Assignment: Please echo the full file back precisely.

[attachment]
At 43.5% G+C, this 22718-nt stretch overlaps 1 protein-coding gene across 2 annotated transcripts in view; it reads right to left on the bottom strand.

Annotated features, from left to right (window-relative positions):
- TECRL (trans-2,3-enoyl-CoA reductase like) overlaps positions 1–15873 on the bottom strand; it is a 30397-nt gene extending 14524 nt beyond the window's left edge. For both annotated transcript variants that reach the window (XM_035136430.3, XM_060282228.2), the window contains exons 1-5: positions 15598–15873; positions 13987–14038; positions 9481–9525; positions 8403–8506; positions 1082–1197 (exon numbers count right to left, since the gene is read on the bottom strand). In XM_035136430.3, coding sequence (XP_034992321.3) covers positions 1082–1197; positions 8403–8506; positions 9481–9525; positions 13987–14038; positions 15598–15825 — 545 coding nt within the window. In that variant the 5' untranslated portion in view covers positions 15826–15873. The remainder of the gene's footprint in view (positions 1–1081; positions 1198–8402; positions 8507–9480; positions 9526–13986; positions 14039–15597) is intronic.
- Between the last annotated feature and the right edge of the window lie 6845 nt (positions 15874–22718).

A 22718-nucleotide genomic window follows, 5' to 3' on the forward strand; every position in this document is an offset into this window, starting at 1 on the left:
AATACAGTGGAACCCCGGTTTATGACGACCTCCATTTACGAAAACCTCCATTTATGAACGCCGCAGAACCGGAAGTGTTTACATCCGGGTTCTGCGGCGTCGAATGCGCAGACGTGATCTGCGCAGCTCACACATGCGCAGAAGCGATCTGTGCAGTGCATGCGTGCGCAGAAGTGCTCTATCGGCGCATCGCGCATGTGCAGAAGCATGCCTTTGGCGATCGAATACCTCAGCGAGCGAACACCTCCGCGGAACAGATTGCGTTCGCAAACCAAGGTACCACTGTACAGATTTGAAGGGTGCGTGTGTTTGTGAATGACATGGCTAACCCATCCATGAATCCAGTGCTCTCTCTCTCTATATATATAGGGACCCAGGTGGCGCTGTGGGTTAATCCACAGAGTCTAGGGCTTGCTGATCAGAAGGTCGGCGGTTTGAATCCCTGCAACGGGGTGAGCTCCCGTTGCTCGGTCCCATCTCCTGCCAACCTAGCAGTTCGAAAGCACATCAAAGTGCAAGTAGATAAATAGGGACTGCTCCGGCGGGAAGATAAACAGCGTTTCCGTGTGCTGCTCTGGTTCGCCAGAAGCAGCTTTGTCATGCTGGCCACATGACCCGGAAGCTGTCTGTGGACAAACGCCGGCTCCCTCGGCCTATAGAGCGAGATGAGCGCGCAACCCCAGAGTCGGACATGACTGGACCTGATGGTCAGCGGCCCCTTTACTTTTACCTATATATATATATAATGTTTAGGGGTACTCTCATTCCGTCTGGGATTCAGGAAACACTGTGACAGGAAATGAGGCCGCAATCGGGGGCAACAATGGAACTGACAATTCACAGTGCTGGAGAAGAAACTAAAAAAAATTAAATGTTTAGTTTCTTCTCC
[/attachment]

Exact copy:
At 43.5% G+C, this 22718-nt stretch overlaps 1 protein-coding gene across 2 annotated transcripts in view; it reads right to left on the bottom strand.

Annotated features, from left to right (window-relative positions):
- TECRL (trans-2,3-enoyl-CoA reductase like) overlaps positions 1–15873 on the bottom strand; it is a 30397-nt gene extending 14524 nt beyond the window's left edge. For both annotated transcript variants that reach the window (XM_035136430.3, XM_060282228.2), the window contains exons 1-5: positions 15598–15873; positions 13987–14038; positions 9481–9525; positions 8403–8506; positions 1082–1197 (exon numbers count right to left, since the gene is read on the bottom strand). In XM_035136430.3, coding sequence (XP_034992321.3) covers positions 1082–1197; positions 8403–8506; positions 9481–9525; positions 13987–14038; positions 15598–15825 — 545 coding nt within the window. In that variant the 5' untranslated portion in view covers positions 15826–15873. The remainder of the gene's footprint in view (positions 1–1081; positions 1198–8402; positions 8507–9480; positions 9526–13986; positions 14039–15597) is intronic.
- Between the last annotated feature and the right edge of the window lie 6845 nt (positions 15874–22718).

A 22718-nucleotide genomic window follows, 5' to 3' on the forward strand; every position in this document is an offset into this window, starting at 1 on the left:
AATACAGTGGAACCCCGGTTTATGACGACCTCCATTTACGAAAACCTCCATTTATGAACGCCGCAGAACCGGAAGTGTTTACATCCGGGTTCTGCGGCGTCGAATGCGCAGACGTGATCTGCGCAGCTCACACATGCGCAGAAGCGATCTGTGCAGTGCATGCGTGCGCAGAAGTGCTCTATCGGCGCATCGCGCATGTGCAGAAGCATGCCTTTGGCGATCGAATACCTCAGCGAGCGAACACCTCCGCGGAACAGATTGCGTTCGCAAACCAAGGTACCACTGTACAGATTTGAAGGGTGCGTGTGTTTGTGAATGACATGGCTAACCCATCCATGAATCCAGTGCTCTCTCTCTCTATATATATAGGGACCCAGGTGGCGCTGTGGGTTAATCCACAGAGTCTAGGGCTTGCTGATCAGAAGGTCGGCGGTTTGAATCCCTGCAACGGGGTGAGCTCCCGTTGCTCGGTCCCATCTCCTGCCAACCTAGCAGTTCGAAAGCACATCAAAGTGCAAGTAGATAAATAGGGACTGCTCCGGCGGGAAGATAAACAGCGTTTCCGTGTGCTGCTCTGGTTCGCCAGAAGCAGCTTTGTCATGCTGGCCACATGACCCGGAAGCTGTCTGTGGACAAACGCCGGCTCCCTCGGCCTATAGAGCGAGATGAGCGCGCAACCCCAGAGTCGGACATGACTGGACCTGATGGTCAGCGGCCCCTTTACTTTTACCTATATATATATATAATGTTTAGGGGTACTCTCATTCCGTCTGGGATTCAGGAAACACTGTGACAGGAAATGAGGCCGCAATCGGGGGCAACAATGGAACTGACAATTCACAGTGCTGGAGAAGAAACTAAAAAAAATTAAATGTTTAGTTTCTTCTCC